The crowded Australian buy now pay later (BNPL) sector is about to get even more crowded.

US-based Affirm, which is Afterpay’s (ASX:APT) biggest competitor in the US, announced last week it was preparing registrations to enter the Aussie market.

It has indeed been a very busy period for the BNPL sector, with new platforms being launched almost every other week since the Square-Afterpay deal was announced in August.

In the past month alone, we’ve seen Citibank launch its new BNPL platform Spot, CBA with StepPay, and Suncorp went live with PayLater.

Whilst all these platforms focus on the B2C (business to customer) side of the market, there’s the other side that has seemingly been overlooked, one that could be worth trillions of dollars.

According to David Price, CEO of unlisted BNPL provider Bizpay, the B2B (business-to-business) segment of the BNPL market could be worth $50 trillion, easily dwarfing Afterpay’s current sales of $21bn.

Bizpay is a BNPL company that allows small to medium-sized businesses pay their invoices in four instalments.

“There’s over $50 trillion of invoices processed in one year globally, and $4 trillion in Australia alone, which is more than our GDP,” Price told Stockhead.

Bizpay focuses on servicing the invoices of professional services clients such as legal, accounting, and recruitment firms.

“If we took just one recruitment firm such as Randstad, which does $40 billion in annual sales globally, and won all of their invoices, that would be billions of transactions with just one client,” he added.

Price said the average transaction in the B2B segment is also much higher than in B2C.

For example, Afterpay’s average transaction size is just $160, while Bizpay’s is $17,000, which is 100x larger. This allows a B2B provider to build up large transaction volumes very quickly.

“In addition to being larger, our average customer is also using us for at least three transactions a month, or around 30 times in a year.”

This compares to Afterpay’s average customer, which is only using the service eight to ten times a year on a much smaller basket size.

Faster organic growth for B2B players

There are other reasons why Price thinks that B2B is a much more sustainable business model for the BNPL sector than B2C.

First, he believes that BNPL is a cash flow smoothing tool, as opposed to a credit product.

Most surveys indeed show that the biggest problem a small to business medium-sized business faces is cash flow management.

“Businesses need a smoothing product. It makes more sense to spread a $17,000 invoice over four repayments than a $160 transaction for an individual,” he said.

He also thinks that a B2B model allows for a more organic growth, as it could branch out much quicker.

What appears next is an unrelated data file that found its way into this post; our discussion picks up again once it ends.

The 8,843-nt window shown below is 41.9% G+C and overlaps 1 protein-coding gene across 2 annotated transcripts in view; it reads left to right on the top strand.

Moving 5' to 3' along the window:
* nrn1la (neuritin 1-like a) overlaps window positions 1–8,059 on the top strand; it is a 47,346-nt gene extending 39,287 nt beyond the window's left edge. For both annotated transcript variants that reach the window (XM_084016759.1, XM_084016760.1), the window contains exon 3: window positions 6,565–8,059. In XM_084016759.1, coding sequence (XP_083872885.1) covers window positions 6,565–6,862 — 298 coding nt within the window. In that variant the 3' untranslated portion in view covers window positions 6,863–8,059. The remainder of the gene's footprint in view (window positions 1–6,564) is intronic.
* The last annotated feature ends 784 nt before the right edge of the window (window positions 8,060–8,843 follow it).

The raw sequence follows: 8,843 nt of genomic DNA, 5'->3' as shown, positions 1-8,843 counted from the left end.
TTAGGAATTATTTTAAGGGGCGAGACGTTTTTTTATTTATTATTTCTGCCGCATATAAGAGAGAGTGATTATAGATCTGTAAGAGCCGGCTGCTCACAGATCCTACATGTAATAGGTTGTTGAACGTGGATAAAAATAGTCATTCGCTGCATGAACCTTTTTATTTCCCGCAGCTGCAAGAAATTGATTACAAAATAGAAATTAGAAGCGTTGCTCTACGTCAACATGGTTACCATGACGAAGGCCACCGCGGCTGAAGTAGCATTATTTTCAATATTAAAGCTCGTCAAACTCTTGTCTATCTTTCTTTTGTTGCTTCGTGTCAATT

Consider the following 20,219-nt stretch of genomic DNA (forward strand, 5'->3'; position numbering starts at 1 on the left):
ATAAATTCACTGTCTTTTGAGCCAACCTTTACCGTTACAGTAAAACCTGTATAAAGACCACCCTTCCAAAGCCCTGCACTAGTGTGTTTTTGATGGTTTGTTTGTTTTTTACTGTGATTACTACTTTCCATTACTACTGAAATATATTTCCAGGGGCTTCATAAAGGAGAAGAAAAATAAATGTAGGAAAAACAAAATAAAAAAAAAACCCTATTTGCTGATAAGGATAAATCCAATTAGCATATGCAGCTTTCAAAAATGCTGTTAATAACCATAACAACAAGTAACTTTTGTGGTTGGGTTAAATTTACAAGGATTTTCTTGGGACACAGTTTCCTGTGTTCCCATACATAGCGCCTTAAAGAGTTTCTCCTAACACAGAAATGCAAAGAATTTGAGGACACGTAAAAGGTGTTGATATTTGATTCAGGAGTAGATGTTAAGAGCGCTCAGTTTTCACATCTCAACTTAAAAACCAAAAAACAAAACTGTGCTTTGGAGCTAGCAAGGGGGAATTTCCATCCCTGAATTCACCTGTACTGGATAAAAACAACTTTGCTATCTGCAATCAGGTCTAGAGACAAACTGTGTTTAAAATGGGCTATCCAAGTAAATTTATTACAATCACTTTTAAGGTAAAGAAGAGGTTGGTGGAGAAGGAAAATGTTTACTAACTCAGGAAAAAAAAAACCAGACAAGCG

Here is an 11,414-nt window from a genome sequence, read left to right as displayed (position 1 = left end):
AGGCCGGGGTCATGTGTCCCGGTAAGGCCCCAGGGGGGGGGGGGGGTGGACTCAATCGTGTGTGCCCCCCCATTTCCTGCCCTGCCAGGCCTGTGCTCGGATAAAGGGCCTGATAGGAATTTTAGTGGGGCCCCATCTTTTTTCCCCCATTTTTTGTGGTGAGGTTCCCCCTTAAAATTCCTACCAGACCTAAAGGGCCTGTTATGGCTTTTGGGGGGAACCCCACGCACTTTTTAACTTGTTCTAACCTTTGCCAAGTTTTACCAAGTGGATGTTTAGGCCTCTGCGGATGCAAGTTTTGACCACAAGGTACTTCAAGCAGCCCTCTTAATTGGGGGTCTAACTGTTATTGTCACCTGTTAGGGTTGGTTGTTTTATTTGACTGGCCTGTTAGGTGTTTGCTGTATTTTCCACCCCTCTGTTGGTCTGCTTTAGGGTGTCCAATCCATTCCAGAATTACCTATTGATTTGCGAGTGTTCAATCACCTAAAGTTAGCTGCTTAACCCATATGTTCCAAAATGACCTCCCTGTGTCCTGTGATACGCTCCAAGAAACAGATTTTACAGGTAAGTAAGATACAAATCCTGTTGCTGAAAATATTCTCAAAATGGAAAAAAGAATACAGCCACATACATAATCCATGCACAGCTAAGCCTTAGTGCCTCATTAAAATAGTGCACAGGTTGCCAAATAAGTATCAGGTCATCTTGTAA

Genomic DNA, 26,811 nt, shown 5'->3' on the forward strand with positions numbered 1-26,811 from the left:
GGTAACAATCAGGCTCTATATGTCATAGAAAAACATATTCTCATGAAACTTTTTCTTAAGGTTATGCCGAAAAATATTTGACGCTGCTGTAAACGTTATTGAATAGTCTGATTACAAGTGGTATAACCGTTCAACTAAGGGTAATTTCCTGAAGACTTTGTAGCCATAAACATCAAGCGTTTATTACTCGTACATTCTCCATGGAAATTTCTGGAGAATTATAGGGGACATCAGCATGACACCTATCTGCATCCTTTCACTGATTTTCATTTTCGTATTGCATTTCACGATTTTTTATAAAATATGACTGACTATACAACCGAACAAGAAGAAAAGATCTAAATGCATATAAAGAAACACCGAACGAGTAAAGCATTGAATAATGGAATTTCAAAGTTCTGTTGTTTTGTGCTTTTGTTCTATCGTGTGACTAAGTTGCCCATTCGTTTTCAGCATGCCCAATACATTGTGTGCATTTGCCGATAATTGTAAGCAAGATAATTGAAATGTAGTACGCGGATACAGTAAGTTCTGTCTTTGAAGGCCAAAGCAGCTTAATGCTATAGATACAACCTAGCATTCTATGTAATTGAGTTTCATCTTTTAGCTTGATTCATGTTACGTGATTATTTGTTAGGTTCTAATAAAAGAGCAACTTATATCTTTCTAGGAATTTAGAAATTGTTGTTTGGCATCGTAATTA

“If you think about a B2C model, it goes from business to consumer, and there’s nowhere to go beyond that.”

‘Our AI engine monitors how long potential customers look at our penalty clauses and terms and conditions. If they look at them for too long, that would be a red flag for us’

In a B2B model however, there is an opportunity to branch out and accelerate organic growth.

In this model, Price said that Bizpay could go the next level down and reach out to the end customer’s own suppliers, and ask them if they wanted to use its BNPL services.

“So we could go from one service provider to multiple service providers very quickly through that referral mechanism.”

So is Bizpay’s business model the same as that of Greensill, which collapsed in spectacular fashion recently?

Not according to Price.

He says there are fundamental differences between the Greensill and Bizpay business models.

“Firstly Greensill played on very big transaction sizes with high concentrations at the larger end of town,” Price explained.

Secondly, Greensilll didn’t have the model of instalment payments for the end client.

“Unlike Greensill, Bizpay gives our clients the option to pay in four monthly instalments instead of the normal 30 days.”


Risks ahead and IPO

Price believes the B2B model could even have a lower credit risk than a standard B2C model.

Before lockdowns, he said Bizpay’s bad debt was zero, but since then it had to write off around 0.1% of the portfolio.

Its arrears rate, which is the standard industry measure, was at 1.1% but increased to 3.6% after lockdowns were announced.

Afterpay and Zip (ASX:Z1P) show similar arrears rates, but Price believes it would be much harder to chase smaller debts.

“You can’t chase $160 or $300 of late payments, not legally anyway because it doesn’t make financial sense.”

“On the other hand, if we have a debt of $15,000 or $30,000 we could enforce it.”

Asked if Bizpay would run into regulatory obstacles, Price said the B2C model would have more to worry about.

“Commercial lending to businesses is not regulated in Australia,” he said.

Afterpay has more of a regulatory risk, according to Price, because business to consumer lending is highly regulated.

He says that Bizpay does the credit checks anyway mainly through its artificial intelligence technology.

Some of the things its AI engine looks at sound ridiculous, but the AI technology has worked well for the company.

“For example, our AI engine monitors how long potential customers look at our penalty clauses and terms & conditions. If they look at them for too long, that would be a red flag for us.”

That kind of checks has allowed the company to make credit decisions without having to look at any financial information, Price explains, making transactions quicker.

Bizpay is planning an ASX listing in the middle of next year, after raising $45 million so far. The company is also expecting to raise around $100 million in the IPO round.

“The opportunity is to capture tens of billions of dollars in invoice transactions, which is not a big proportion of the market,” Price said.

“Our biggest problem will eventually become, how do we get enough money to fund the business.”